You can take the girl out of the country, but she’ll bring back a medal and skills in sustainability

21 DECEMBER 2021

You can take the girl out of the country, but she’ll bring back a medal and skills in sustainability

Ms Alex Watson-Deal was awarded the 2021 Agricultural Science Medal Prize. She hopes to apply her academic and practical skills to assist farmers with becoming more sustainable to adapt to the challenges associated with climate change.

Ms Alex Watson-Deal’s academic excellence in agriculture (ag) has been recognised by being awarded the prestigious 2021 Agricultural Science Medal Prize within the Charles Sturt Faculty of Science and Health.

This prize is awarded to the most outstanding graduating student in the Bachelor of Agriculture or the Bachelor of Agricultural Science (Honours) Integrated Honours courses at Charles Sturt University who achieves the highest course Grade Point Average (GPA) with a minimum GPA of 5.5.

Alex is looking forward to applying the skills and knowledge she acquired during her degree to support farmers in rural communities as they adapt to the challenges associated with climate change.

A graduate in Agricultural Science at the Charles Sturt School of Agricultural, Environmental and Veterinary Sciences in Wagga Wagga, Alex was born in Melbourne and grew up in the large rural town of Hamilton in south-western Victoria.

It was her love for rural Australia and the camaraderie of small, country communities that quickly embedded a desire to build a career that would one day support the people in these areas, particularly farmers.

“My favourite subjects in school were all science-related but it wasn’t until I took a gap year and worked in the Department of Jobs, Precincts and Regions (VIC) that I knew which direction I wanted my career to take,” Alex said.

“Working in agricultural research confirmed I wanted to combine my two loves – science, with country Australia.”

Alex is one of more than 3,890 students conferred in December and one of more than 9,390 students to graduate from Charles Sturt in 2021.

Alex overcame the challenges during her final year of study that were associated with the COVID-19 pandemic.

“I hate studying online and really enjoy going to class and interacting with my classmates and lecturers,” Alex said.

“But I knew I had to keep going, so I set aside time to get the work done.”

Despite the difficulty experienced during her final year, Alex graduated with honours, with a GPA of 6.38, and encourages anyone considering university education to not hold back.

“I would say ‘go for it’ as there’s so many services and people ready to help with any issues you have with finishing up with your qualification, and it is so rewarding and worth it when you get there,” she said.

Having completed her degree with distinction, Alex is currently working in a harvest job and plans to travel around Australia next year working in a wide range of jobs in rural areas.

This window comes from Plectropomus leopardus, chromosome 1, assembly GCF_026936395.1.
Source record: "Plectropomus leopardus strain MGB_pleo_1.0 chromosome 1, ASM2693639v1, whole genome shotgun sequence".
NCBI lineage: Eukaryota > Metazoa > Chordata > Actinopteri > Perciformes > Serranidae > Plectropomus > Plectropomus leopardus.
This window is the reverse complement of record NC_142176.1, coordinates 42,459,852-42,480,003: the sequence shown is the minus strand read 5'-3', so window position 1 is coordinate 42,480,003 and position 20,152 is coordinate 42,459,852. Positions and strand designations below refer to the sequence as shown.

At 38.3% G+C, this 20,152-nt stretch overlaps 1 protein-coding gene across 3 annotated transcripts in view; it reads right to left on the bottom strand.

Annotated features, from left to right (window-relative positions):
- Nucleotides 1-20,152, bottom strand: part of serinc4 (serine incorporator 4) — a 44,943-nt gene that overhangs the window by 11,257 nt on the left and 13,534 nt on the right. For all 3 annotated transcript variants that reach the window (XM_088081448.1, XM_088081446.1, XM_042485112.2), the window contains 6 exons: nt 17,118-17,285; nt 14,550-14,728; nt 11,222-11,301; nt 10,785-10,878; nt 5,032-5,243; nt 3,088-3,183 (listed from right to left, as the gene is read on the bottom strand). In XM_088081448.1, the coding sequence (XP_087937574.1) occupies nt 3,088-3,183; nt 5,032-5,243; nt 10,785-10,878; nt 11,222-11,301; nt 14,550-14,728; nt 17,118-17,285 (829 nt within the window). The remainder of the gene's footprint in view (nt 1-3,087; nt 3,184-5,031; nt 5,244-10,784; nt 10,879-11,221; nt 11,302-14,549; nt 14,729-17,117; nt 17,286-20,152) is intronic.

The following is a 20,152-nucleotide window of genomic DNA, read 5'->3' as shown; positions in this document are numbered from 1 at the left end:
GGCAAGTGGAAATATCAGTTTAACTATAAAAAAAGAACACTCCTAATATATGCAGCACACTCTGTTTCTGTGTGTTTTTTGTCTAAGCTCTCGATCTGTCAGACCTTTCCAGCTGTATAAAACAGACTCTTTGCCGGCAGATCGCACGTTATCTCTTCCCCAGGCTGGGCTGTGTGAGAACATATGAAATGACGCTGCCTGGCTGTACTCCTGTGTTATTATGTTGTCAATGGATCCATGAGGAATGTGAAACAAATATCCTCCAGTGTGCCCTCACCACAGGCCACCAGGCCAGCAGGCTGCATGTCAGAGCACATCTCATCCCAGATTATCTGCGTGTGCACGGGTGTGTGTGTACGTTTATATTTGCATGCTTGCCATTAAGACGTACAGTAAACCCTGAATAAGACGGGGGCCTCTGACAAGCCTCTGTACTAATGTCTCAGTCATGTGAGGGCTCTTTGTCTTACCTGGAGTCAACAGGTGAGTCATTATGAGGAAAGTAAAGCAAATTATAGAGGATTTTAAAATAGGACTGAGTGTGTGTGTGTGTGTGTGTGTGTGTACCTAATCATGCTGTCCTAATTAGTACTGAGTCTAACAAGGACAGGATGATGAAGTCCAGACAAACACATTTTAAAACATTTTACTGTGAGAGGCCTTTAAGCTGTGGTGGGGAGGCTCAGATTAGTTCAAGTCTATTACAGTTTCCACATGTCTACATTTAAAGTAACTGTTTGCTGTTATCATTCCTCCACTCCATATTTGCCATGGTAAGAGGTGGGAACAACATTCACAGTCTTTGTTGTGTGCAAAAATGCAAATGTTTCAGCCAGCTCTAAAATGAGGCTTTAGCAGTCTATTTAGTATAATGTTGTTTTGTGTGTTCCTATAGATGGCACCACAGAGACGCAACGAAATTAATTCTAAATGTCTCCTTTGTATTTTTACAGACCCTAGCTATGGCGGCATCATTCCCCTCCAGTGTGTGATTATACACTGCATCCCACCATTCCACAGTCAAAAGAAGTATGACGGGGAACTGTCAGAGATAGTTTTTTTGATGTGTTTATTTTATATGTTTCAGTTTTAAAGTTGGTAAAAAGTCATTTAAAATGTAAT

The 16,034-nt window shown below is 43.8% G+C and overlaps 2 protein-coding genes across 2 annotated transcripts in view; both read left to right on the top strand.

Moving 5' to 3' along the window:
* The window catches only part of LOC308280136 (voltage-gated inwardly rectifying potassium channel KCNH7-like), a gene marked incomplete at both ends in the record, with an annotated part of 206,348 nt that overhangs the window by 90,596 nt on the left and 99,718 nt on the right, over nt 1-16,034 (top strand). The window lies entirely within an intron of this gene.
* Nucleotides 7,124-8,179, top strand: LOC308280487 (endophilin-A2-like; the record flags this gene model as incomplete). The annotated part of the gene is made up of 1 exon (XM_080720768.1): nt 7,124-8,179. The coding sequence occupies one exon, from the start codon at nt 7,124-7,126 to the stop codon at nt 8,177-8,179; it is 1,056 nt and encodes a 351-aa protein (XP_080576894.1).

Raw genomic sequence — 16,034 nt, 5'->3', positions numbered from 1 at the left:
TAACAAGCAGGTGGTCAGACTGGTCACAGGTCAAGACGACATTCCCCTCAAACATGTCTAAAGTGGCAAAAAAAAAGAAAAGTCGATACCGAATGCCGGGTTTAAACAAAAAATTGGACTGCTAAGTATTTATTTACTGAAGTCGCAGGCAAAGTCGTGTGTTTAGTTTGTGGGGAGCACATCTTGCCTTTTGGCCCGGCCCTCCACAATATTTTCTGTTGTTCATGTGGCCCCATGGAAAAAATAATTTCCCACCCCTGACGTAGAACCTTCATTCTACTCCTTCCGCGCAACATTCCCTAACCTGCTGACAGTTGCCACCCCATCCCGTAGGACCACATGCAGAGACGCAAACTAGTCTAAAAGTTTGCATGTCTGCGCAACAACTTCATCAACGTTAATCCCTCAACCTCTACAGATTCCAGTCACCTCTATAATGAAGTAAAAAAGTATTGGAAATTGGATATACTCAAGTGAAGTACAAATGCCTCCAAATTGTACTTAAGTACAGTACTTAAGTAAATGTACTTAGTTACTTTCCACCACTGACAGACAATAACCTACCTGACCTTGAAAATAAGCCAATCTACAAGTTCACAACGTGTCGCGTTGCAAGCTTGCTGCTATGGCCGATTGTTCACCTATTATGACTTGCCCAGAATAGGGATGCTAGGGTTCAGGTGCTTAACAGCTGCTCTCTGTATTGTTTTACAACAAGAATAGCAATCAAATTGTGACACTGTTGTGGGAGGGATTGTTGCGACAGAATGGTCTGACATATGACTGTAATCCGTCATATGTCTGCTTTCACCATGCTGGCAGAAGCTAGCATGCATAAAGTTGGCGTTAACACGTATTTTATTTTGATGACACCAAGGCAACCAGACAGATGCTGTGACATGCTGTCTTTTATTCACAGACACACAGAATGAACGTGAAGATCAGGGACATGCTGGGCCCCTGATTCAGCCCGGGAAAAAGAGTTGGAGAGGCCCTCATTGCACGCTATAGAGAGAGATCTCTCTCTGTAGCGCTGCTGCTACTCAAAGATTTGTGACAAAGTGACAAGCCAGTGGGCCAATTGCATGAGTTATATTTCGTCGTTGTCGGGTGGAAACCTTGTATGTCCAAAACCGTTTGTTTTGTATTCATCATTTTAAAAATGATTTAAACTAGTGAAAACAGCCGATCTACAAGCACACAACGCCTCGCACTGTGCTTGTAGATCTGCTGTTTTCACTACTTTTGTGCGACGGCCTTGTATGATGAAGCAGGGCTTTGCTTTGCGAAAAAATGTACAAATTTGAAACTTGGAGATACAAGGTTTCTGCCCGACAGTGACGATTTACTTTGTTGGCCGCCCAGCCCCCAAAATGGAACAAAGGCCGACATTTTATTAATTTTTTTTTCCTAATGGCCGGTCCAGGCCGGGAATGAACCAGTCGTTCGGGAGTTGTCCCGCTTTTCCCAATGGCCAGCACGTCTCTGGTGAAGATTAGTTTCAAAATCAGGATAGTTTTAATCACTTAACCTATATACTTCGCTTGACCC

She hopes to use the knowledge and skills acquired through subjects that covered more sustainable agricultural practices, such as soil treatment, to assist farmers with daily farm activities.

“There is now a great focus on soil health and a move towards reductions in cultivation, a practice now widely used on many broadacre farms,” Alex said.

When it comes to research and moves towards new, innovative sustainable practices, one subject that made a particular impression on Alex was ‘Food environment and culture’.

“This subject touched on some different viewpoints, such as regenerative agriculture,” Alex said.

“We heard from guest speaker Charles Massy who wrote the book ‘Call of the reed Warbler’ and that was very interesting to hear those different perspectives.”

Alex hopes to form trusting relationships with growers and farmers as she travels around Australia next year to assist them with becoming more sustainable and with environmentally friendly practices in the face of climate change.

“I expect my travels will broaden my perspective on agriculture in Australia as I have only experienced agriculture in southern Australia,” Alex said.

“The communities, climates, soil, isolation and attitudes of people in different areas of Australia vary widely and this will all impact their ability and desire to adapt to environmentally friendly practices.

“We all know there is no one size fits all approach for our country, which is large and diverse when it comes to sustainability, and having a greater understanding of what is achievable, needed and financially viable will give me a more informed perspective heading into the workforce.”


Media Note:

To arrange interviews with Ms Alex Watson-Deal please contact Trease Clarke at Charles Sturt Media on mobile 0409 741 789 or

Photo caption: Lecturer in Agronomy at the Charles Sturt School of Agricultural, Environmental and Veterinary Sciences Dr Jeffrey McCormick with graduate in Agricultural Science Ms Alex Watson-Deal. 

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